lemmas help with this:
[GC postponement]: If M1 =gc=> M2 and M2 -> M3, then there
exists an M4 s.t. M1 -> M4 =gc=> M3.
[GC fusion]: If M1 =gc=> M2 =gc=> M3 then M1 =gc=> M3.
This rule says that gc commutes with evaluation. So the intuition
is that we can take any (finite) evaluation sequence which interleaves
evaluation with gc and argue that all of the gc steps can be post-poned
until the end and fused into one big gc-step. Since gc doesn't change
the answer of the final configuration, it must result in the same
answer.
Now the great thing about our gc rule is that it can be applied
non-deterministically without affecting the meaning of the program.
The bad thing about the gc rule is that it is far from a constant-
time "step" in the evaluation of our abstract machine. Furthermore,
the non-determinism makes it hard to say just how much space or time
we'll take, because we can effectively trade space for gc steps.
One can formalize a small-step rewriting relation for gc (see
Morrisett, Felleisen, & Harper, FPCA'95) to make those steps explicit
for something like a copying-collector, which will reveal that the
time to do a gc is roughly proportional to the stack and the part of
the heap that is preserved. One could also imagine interleaving
these small steps with the evaluation steps (plus some extra state)
to get a form of incremental collection.
Of course, all of this makes it very hard to say just how much time or
space a given program will take. We have a very operational model of
this, but we can only really find out answers by "running" the whole
program (on ground inputs). I find this very disatisfying, but it
doesn point out that in a modern language, you can't really trade
space for time (at least if you're using a copying collector): some
work proportional to the live data is done just to support allocation.
And that work seems to grow with the live data. It would be nice if
we could come up with a way of specifying a model that allows us to
optimize the space-time product of a given algorithm. In my opinion
this is still a big open problem.
Another thing that I find interesting is that the definition of
a "safe" rewriting relation above really supports a *semantic*
notion of garbage collection. It allows us to do all sorts of
crazy things like deallocating any object that isn't accessed
in the future. It also allows us to rewrite code (i.e., online
optimization) or to compress/rewrite the stack, as long as we
get the same behavior out of the code.
The idea of semantic garbage is intruiging because there are in
fact algorithms that go beyond tracing to reclaim some reachable
objects which, nonetheless, aren't used in the future. A good
example of this is Baker's unification-based algorithm (rediscovered
by Appel, and a few other folks.) To understand this, we need
to see the typing rules for the abstract machine. The key rules
are this:
|- H : P P |- S : t'->int P |- v : G P;G |- e : t'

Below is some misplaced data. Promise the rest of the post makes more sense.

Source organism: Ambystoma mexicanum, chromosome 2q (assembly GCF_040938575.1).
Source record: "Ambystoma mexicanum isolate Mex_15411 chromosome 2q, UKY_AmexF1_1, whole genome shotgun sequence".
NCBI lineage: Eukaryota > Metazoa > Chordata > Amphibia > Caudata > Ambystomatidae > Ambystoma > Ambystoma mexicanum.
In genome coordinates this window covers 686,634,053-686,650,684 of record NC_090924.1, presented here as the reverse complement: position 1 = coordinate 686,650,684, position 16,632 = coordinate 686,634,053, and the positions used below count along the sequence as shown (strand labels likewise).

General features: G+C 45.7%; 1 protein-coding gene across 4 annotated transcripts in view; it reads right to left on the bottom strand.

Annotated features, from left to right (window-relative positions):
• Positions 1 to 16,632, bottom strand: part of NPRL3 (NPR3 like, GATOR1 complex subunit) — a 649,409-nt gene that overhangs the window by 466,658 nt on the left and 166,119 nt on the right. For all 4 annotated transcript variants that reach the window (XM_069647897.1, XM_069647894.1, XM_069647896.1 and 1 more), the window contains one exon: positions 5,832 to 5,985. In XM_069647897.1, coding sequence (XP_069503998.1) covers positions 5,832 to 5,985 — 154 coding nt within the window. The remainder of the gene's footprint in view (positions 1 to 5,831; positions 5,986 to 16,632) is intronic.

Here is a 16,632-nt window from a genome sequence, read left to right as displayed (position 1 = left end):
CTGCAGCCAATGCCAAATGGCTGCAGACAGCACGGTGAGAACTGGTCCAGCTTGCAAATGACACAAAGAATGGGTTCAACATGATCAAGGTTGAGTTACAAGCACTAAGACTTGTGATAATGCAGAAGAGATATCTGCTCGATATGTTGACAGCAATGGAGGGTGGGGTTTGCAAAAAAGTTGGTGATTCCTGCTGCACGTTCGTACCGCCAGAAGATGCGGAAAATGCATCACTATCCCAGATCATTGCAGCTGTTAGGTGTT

--------------------------------------------------------
|- (H,S,v,e) : int
All p in H. P;0 |- H(p) : P(p)
------------------------------
|- H : P
The key here is the notion of heap typing: We say P describes H
if whenever p=h is in the heap, P(p) is a type describing h.
P is the "interface" between the heap and the rest of the machine
including the stack, the environment, and the expression being
evaluated. It turns out that if a given pointer is unreachable,
we can assign it any type we like. Furthermore, we only need
to assign a pointer a type that is consistent with how that pointer
may be used by the stack, environment, and expression. If,
for instance, p : (int*int) * (int*int) but the only free occurrence
of p in the program is in e and is of the form #1 p, then we can
assign p the type (int*int) * Top. If there's another use of p
in the program that say performs #1 (#2 p) + #2 (#2 p) then
we can't assign p this type. So the idea behind Baker's algorithm
is to crawl around the expression e, the stack, and the environment
and try to assign each pointer the least constained type we possibly
can. In essence, we use ML-style type-checking during GC to
come up with constraints on pointers and try to find the least
specialized type that is consistent with those constraints. If
we ever end up assigning a pointer the type Top, then we know the
contents of that pointer will never be dereferenced, so we can
safely deallocate the pointer.
In practice, Baker's algorithm has proven too hard to implement
and get real speedups. But it does suggest that we can do a lot
more in terms of deallocation. As another example, the region
inference work of Tofte & Talpin figures out that some values
aren't needed in the future based on effect information. Still
another example is that we could calculate when variables are
live/dead and use this to avoid preserving values (in practice,
this is crucial for minimizing leaks in a real language.) All
of these tricks are aiming at closing in on semantic garbage.